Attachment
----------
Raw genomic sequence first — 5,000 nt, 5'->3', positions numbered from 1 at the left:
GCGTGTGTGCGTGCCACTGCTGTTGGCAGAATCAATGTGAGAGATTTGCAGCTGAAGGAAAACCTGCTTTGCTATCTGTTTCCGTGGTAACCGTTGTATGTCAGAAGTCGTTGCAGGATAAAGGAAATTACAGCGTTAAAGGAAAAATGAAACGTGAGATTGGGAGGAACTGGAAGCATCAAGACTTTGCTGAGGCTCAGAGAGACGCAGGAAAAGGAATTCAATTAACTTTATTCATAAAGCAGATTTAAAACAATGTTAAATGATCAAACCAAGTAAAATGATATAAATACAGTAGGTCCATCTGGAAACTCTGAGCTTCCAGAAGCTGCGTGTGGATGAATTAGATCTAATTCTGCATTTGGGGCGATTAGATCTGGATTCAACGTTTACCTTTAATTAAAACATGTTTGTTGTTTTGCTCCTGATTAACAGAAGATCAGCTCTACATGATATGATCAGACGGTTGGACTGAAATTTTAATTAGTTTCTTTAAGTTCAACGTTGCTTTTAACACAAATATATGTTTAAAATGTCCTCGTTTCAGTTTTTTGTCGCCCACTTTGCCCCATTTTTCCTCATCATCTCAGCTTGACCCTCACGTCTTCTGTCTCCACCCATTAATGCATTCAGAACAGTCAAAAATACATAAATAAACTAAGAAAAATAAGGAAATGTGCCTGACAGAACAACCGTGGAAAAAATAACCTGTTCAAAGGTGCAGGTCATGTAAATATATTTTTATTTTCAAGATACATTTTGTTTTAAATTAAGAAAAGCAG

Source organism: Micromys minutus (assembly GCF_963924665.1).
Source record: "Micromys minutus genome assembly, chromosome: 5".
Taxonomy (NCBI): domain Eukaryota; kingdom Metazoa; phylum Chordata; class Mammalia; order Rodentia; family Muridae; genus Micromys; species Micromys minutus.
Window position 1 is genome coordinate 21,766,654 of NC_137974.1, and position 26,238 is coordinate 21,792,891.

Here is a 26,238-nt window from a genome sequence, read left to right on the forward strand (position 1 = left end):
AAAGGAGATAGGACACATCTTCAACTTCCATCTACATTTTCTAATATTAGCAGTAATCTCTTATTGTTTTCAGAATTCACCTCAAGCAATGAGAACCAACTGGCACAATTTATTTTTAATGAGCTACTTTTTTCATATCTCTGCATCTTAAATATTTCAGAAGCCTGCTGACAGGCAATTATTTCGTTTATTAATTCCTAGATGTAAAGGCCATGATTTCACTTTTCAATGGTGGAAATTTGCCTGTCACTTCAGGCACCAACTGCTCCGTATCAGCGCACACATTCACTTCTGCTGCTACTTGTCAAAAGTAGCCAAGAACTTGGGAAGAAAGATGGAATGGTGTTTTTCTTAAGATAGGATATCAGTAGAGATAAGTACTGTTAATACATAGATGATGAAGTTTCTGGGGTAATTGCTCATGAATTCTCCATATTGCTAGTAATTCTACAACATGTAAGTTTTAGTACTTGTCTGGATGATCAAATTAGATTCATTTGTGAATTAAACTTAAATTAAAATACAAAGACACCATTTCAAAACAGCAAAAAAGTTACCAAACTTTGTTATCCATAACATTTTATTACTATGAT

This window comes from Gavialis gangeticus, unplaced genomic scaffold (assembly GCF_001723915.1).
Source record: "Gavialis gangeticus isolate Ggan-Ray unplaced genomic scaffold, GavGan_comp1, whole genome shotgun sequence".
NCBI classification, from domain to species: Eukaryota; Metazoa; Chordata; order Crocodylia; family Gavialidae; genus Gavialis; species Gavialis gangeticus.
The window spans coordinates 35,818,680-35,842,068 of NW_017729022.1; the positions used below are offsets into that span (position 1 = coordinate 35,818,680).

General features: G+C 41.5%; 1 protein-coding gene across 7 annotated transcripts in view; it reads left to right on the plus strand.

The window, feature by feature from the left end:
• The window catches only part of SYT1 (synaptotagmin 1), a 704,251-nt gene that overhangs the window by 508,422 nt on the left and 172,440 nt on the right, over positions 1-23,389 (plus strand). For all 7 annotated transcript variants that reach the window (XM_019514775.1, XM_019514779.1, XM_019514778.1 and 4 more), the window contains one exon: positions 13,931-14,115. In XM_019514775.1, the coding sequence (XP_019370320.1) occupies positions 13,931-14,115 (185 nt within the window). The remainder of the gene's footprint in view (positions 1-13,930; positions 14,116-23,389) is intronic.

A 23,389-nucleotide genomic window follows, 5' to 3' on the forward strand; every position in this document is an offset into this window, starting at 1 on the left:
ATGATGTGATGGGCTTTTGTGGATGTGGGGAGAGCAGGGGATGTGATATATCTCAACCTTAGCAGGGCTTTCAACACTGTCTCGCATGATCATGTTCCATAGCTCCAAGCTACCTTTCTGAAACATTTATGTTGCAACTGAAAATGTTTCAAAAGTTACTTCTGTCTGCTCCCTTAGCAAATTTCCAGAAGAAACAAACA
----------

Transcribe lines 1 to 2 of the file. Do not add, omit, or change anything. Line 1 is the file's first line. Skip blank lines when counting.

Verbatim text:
Raw genomic sequence first — 5,000 nt, 5'->3', positions numbered from 1 at the left:
GCGTGTGTGCGTGCCACTGCTGTTGGCAGAATCAATGTGAGAGATTTGCAGCTGAAGGAAAACCTGCTTTGCTATCTGTTTCCGTGGTAACCGTTGTATGTCAGAAGTCGTTGCAGGATAAAGGAAATTACAGCGTTAAAGGAAAAATGAAACGTGAGATTGGGAGGAACTGGAAGCATCAAGACTTTGCTGAGGCTCAGAGAGACGCAGGAAAAGGAATTCAATTAACTTTATTCATAAAGCAGATTTAAAACAATGTTAAATGATCAAACCAAGTAAAATGATATAAATACAGTAGGTCCATCTGGAAACTCTGAGCTTCCAGAAGCTGCGTGTGGATGAATTAGATCTAATTCTGCATTTGGGGCGATTAGATCTGGATTCAACGTTTACCTTTAATTAAAACATGTTTGTTGTTTTGCTCCTGATTAACAGAAGATCAGCTCTACATGATATGATCAGACGGTTGGACTGAAATTTTAATTAGTTTCTTTAAGTTCAACGTTGCTTTTAACACAAATATATGTTTAAAATGTCCTCGTTTCAGTTTTTTGTCGCCCACTTTGCCCCATTTTTCCTCATCATCTCAGCTTGACCCTCACGTCTTCTGTCTCCACCCATTAATGCATTCAGAACAGTCAAAAATACATAAATAAACTAAGAAAAATAAGGAAATGTGCCTGACAGAACAACCGTGGAAAAAATAACCTGTTCAAAGGTGCAGGTCATGTAAATATATTTTTATTTTCAAGATACATTTTGTTTTAAATTAAGAAAAGCAG